This development may or may not be good news for the marriage equality movement; historically speaking, you’d have to say that this is a bit early. The Court doesn’t like to get ahead of social changes by much (by the time it declared bans on interracial marriage unconstitutional, only a handful of states still had them), but things move faster than they used to, and people are more mobile than they were. So all kinds of questions of interstate recognition of same-sex marriages keep popping up (often in the context of divorce, as I wrote here and here), and these create problems because of DOMA.

Of course, Congress might be able to stall the Court’s participation by repealing DOMA, but that move is a ways off; so far off, in fact, that Barney Frank won’t even co-sponsor the legislation leading to its repeal. So DOMA’s constitutionality may be the vehicle for examining the ban on same-sex marriages more comprehensively. And when that happens, it will likely be up to Justice Kennedy, as it so often is. The other eight are likely set, four to a side, making Kennedy an audience of one for the advocates. Is this really what  anyone wants?

Death, Taxes, and Gay Couples

December 6th, 2009 No comments

This Huffington Post entry by Michael Steinberger makes a point that’s hard to argue with from a formal fairness perspective. Steinberger and co-author Naomi Goldberg note that current efforts to fix the estate tax — now slated for a one-year repeal, followed by rebirth at a higher rate — don’t do anything to equalize same- and opposite-sex married couples. While a surviving spouse in an opposite-sex marriage enjoys an unlimited exemption from the estate tax, a similarly situated same-sex survivor must pay a 45% tax on any income over $3.5 million — the same rate that applies to unmarried people. Citing data from the Williams Institute, the authors estimate that this inequality will have cost same-sex couples an extra $3.5 billion over the decade ending in 2011.

Blame DOMA. Even same-sex couples legally married in their home states don’t count as “married” under federal law, tax or otherwise. Effectively, they’re single.

But the authors’ view is myopically focused on the inequality between married couples, and misses the larger issue: Is an unlimited spousal exclusion justified in the first place? Remember, up to $3.5 million is exempt from the tax.  So we’re talking about protecting even more money for the benefit of  survivors who, I’m going to guess, often have many other sources of income besides their inheritance from a spouse. Is this good policy? Is that much money needed? Should there be no limit on the exemption?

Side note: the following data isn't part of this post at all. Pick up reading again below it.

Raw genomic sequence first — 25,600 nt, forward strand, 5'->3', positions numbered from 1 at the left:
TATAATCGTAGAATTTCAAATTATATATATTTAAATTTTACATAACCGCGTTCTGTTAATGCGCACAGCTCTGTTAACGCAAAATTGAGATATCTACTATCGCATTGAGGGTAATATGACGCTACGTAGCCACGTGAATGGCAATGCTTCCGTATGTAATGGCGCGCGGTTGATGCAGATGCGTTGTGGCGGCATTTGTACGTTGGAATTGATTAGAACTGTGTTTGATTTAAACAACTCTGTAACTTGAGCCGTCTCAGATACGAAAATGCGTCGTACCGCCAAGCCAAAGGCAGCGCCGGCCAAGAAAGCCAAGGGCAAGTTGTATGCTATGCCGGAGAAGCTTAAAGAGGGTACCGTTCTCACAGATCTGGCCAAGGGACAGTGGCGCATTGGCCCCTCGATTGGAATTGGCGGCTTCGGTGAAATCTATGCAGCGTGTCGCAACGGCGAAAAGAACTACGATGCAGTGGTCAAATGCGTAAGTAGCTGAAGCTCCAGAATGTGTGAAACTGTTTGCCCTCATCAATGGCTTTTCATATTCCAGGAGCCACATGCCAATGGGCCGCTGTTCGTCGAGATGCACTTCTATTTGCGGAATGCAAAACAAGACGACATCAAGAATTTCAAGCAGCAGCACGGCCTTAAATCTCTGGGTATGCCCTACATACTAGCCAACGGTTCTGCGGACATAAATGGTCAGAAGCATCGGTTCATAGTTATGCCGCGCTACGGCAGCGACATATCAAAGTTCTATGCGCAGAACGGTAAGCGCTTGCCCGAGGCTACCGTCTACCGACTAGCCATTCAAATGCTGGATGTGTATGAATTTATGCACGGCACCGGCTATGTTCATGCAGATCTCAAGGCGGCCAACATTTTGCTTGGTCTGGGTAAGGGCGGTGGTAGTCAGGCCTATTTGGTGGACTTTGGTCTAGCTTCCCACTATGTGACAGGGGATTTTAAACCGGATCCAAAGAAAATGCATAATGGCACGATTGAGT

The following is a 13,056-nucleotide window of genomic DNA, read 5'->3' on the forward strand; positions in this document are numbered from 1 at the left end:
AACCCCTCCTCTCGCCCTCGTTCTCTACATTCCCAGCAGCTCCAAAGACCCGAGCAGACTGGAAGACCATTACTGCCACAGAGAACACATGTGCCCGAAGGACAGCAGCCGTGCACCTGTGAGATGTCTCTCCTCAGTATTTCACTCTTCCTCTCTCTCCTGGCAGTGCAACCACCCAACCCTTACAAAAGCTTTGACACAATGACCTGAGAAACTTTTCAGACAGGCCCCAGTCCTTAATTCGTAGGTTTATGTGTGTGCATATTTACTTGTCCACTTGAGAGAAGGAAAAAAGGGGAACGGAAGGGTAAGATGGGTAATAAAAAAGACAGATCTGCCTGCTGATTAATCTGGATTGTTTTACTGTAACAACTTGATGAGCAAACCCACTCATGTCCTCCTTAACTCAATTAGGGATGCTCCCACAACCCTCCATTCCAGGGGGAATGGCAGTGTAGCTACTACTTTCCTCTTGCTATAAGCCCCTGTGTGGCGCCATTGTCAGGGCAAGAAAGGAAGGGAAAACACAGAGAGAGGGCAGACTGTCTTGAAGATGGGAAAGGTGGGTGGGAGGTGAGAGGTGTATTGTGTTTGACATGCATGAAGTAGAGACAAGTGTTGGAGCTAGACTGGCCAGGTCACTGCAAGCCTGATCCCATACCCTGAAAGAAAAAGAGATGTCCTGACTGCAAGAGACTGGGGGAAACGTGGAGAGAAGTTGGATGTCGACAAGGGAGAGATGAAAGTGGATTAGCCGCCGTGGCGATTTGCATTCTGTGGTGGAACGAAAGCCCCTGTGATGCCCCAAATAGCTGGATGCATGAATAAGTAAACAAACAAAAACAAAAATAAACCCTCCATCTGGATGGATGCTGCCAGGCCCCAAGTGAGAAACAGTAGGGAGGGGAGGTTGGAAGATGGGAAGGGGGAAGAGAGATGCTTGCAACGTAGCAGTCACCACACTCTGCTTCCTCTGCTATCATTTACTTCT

And why should it be tied to marriage at all? I can think of plenty of other situations where a testator and a beneficiary are in a financially and emotionally intertwined relationship, where an exemption would protect the survivor just as surely as in the case of married couples. Life-long friends, elderly siblings living together, and an adult “child” caring for a parent (where the offspring dies first) are just a few of the cases illustrating that the (straight) “marriage takes all” rule fences out many people who might need help.

Once again, marriage is being used as a way to achieve a social good. And once again, it’s a poor proxy for the many kinds of situations that affect actual people.

On and On and On….

October 12th, 2009 No comments

Here’s a story you likely know, at least in broad outline:

During his campaign, Obama promises progress on gay rights. Once in office, his rhetoric cools and — to be charitable — he doesn’t seem to be moving very fast. Then he makes things much worse with a dreadful brief his Justice Department files in defending the Defense of Marriage Act. Critics (including this one) erupt.

Chastened, Obama signs a memorandum extending a few lousy benefits to partners of federal employees. Then the lifting of the ban on HIV-positive travelers moves closer to reality. Hate crimes law should be a reality any day now, but other promises, like the repeal of “Don’t Ask, Don’t Tell (DADT)” and (especially) the Defense of Marriage Act remain just…promises.

Then, this past Saturday night, Obama headlines the gay dinner-to-end-all-dinners — the HRC soiree in DC — where he “opens” for the ubiquitous Lady Gaga.1 His speech makes more concrete (but with no timeline) his goal of repealing DADT and of passing ENDA (the federal non-discrimination law).

Some bloggers continue continue to howl. “When”? “Give us concrete times and dates!” In this vein, Andrew Sullivan titles his post on the speech “Much Worse Than I Expected.”2   Others read it differently. Nan Hunter, for example, thinks that the focus on DADT has occluded Obama’s subtle but important move towards the language of moral equality. (Her post is really worth your time; so is her blog, in general.) Sullivan would say (and has, in almost these words): “We know the man can give a great speech. Now he needs to shut up and do something.”

There’s the story. Now the question: Where to stand?

I’m trying to find some way of accommodating these two truths: First, Obama is an advocate (except on marriage). Second, so far and perhaps for good, he isn’t willing to expend much political capital on LGBT rights; so he moves slowly or (perhaps in the case of DOMA), not at all. This is advocacy in name (and soaring rhetoric) only.

Here are a few suggestions to help maintain your sanity. So far, they are working for me: